In an article in Sunday’s New York Times co-signed by Isabel Kershner and Ethan Bronner, the readers of the “Paper of Record” were informed that “Israelis are turning inward and discovering that an issue they had neglected — the place of the ultra-Orthodox Jews — has erupted into a crisis.”
So the Israelis have suddenly become aware of the social problems provoked by the rise of state-coddled authoritarian fundamentalists in their midst?
Funny, my friends and contacts from Israel have been talking obsessively about the problem for over 15 years, with many of them predicting quite openly, if left unchecked, the rise of the haredim will eventually lead to the destruction of any remaining semblance of democracy within their society.
But if Kershner, an Israeli citizen, and Bronner, whose son has served in an Israeli army that has been in daily contact with the gratuitously violent behaviors of the fundamentalist settlers on the West Bank, are to believed, this sense of alarm surrounding the issue of the religious right is a brand-new phenomenon.
Their pose of being shocked, just shocked about the rise anti-democratic fundamentalists in the society they have inhabited for years is nothing short of mendacious.
If the two reporters had a modicum of intellectual honesty they would have said something like this:
For years, we, the reporters who inform the American people about the goings-on in Israel and occupied Palestine, a group that — as Allison Weir and Jonathan Cook have shown — is overwhelmingly comprised of Jews with deep emotional, and quite often familial, attachments to Israeli society, have systematically downplayed the scale and impact of religious fundamentalism within the Zionist state.
Since its founding, and with ever-increasing intensity since the rise of the Likud Party under Begin in the late 1970s, the discourse of Israeli identity has been predicated on the idea that Israel is a bastion of Modernity, Rationality, and Democracy surrounded by a sea of essentially medieval people, savage beings beholden to the dark superstitions and violent dictates of the Quran.
After having consumed an Israeli media diet rooted in this master trope for decades, and after having watched many of our friends and family members (if not ourselves) go off to war on this premise, we have become deeply imbued with this way of looking at the world.
Moreover, as people who are acutely aware of how crucially important the implantation of this Manichean narrative of a plucky and democratic Israel besieged by religion-fueled fanatics has been to securing massive U.S. military and diplomatic support for the country to which we are deeply attached, we have a strong disincentive to report on the existence of similar tendencies in Israel.
If the Americans find out that important elements of Israeli society are just as, if not more, chauvinistic, authoritarian, and anti-modern as our own endlessly repeated caricature of “the Arabs,” we are bound to lose support from the States.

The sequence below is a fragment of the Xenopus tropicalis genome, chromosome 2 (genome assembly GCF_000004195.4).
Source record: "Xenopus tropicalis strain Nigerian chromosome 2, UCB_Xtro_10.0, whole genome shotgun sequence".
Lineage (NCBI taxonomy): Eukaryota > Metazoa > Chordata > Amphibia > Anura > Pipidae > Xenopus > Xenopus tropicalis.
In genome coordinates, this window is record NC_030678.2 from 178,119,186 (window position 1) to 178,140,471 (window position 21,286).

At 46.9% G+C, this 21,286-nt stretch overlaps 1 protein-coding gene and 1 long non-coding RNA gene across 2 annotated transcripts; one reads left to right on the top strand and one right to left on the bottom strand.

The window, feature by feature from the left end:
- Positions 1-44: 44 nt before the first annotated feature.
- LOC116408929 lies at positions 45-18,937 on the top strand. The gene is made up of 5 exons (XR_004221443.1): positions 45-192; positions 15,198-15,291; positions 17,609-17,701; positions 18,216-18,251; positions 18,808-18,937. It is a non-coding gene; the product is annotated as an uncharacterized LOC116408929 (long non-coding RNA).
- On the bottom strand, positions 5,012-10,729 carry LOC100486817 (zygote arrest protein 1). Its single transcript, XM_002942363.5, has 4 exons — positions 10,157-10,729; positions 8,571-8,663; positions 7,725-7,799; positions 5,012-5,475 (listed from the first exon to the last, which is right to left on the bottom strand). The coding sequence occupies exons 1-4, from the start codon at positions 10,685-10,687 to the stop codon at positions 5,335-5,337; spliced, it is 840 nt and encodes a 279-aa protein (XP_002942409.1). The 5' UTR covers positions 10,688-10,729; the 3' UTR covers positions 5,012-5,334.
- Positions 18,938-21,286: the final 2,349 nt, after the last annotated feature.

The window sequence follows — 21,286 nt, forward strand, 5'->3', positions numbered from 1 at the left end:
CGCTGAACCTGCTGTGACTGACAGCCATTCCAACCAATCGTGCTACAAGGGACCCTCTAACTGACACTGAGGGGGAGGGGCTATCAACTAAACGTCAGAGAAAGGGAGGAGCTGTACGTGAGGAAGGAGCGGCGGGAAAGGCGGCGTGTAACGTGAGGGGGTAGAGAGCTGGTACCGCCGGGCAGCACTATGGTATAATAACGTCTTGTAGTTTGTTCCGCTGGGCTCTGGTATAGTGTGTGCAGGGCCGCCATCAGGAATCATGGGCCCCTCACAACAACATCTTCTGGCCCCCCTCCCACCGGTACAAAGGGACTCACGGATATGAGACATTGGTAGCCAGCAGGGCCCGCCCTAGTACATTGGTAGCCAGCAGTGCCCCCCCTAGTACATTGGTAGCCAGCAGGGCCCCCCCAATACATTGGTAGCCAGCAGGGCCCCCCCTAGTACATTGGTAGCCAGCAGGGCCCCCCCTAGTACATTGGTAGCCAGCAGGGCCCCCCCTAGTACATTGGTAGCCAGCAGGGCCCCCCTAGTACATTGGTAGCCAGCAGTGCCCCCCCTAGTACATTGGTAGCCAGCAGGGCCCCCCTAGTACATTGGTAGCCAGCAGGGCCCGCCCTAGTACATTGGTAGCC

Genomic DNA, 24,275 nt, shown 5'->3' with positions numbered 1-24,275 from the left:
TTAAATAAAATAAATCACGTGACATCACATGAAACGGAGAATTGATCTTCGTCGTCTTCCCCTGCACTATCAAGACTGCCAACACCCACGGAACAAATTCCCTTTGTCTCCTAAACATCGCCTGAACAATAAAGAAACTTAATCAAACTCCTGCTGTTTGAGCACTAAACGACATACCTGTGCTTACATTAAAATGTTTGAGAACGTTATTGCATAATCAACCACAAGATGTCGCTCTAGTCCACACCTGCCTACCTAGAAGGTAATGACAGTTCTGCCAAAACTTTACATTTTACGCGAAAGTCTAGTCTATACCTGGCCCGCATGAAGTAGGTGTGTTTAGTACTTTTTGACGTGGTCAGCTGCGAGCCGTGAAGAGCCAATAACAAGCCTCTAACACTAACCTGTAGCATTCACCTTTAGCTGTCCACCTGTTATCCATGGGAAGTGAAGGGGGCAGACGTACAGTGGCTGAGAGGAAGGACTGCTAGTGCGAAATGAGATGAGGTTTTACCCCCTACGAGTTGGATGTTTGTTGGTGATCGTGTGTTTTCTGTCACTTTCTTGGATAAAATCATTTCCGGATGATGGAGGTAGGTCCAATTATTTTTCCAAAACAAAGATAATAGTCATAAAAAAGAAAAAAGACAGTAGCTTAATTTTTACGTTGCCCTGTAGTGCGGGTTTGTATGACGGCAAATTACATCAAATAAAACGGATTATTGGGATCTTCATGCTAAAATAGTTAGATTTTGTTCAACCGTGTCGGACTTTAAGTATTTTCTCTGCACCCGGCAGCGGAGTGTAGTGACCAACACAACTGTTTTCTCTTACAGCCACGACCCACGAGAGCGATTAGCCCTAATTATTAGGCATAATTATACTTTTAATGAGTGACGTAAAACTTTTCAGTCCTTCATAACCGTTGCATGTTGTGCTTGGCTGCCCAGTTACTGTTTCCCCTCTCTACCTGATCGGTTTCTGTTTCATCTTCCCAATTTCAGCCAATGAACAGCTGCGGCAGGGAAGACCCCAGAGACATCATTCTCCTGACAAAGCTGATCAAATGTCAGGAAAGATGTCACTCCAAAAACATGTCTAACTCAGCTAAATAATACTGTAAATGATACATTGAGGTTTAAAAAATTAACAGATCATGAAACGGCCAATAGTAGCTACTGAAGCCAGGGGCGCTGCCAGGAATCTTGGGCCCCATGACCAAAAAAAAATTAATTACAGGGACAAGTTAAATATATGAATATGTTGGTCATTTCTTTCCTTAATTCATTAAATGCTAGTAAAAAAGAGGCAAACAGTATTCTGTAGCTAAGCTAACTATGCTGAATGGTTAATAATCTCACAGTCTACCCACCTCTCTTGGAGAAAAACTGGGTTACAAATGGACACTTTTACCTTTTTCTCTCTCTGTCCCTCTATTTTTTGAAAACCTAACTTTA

As our mothers used to say, some things are best left unsaid outside the confines of the family.
In other words, when we said in the article that “the Israelis” had neglected the issue of the place of the ultra-Orthodox in their society, we were really referring to what we ourselves had done in our roles as reporters before the U.S. reading public.
I.K. and E.B.
Indeed, even when Bronner and Kershner finally do get down to telling us about the “sudden” sense of crisis about the roles of religious zealots in Israeli society, they do so in a way that is largely sympathetic.
No one-size-fits-all negative portrayals of the religious haredim here. That treatment is strictly reserved for religious people who derive large parts of their worldview from the Quran.
No, unlike the world’s
millions of Islamists who are regularly presented, per se and en
masse, by the same guild of Israeli-based reporters as urgent threats
to civilized society, the fundamentalists within the Jewish homeland
are portrayed here as a diverse and generally reasonable group whose
image has, unfortunately, been marred by a few bad
Bottom line: Though “our” pre-moderns may have some rough edges and bad habits, they, of course, really have nothing to do with the nihilist fanatics on the other side.
One of the most important, if least discussed, factors in the advent of industrial-scale bloodletting during the 20th and 21st centuries has been the development of discourses of historical knowledge (the flagship elements of these institutionalized practices being Soviet Studies, Holocaust Studies, and now Security/Terrorist Studies) that effectively place the problem of “massively destructive evil” in places that are remote from the knowledge consumer in both geography and time.
Why are these practices so dangerous?
Because they effectively encourage citizens to suspend their critical faculties regarding urgent moral and civic threats in the heart of their own societies, thus making them much more willing to sign on to crusades designed to extirpate the pure malignancy that allegedly exists in other places.
While academics and think-tank types are the ones who generally develop these “scientific” tropes of the depraved “other,” it is ultimately the reporters at powerful media outlets who, with their daily reporting rooted in the same simplistic premises, cement these “realities” (and their implied solutions) into the minds of the populace.
In this sense, Kershner and Bronner have been “doing their part” for years.
I wonder how many of
their readers have any clue regarding just how much — to put it in academic
terms — their “positionality vis-à-vis the subject of their
inquiry” affects their particular rendering of events?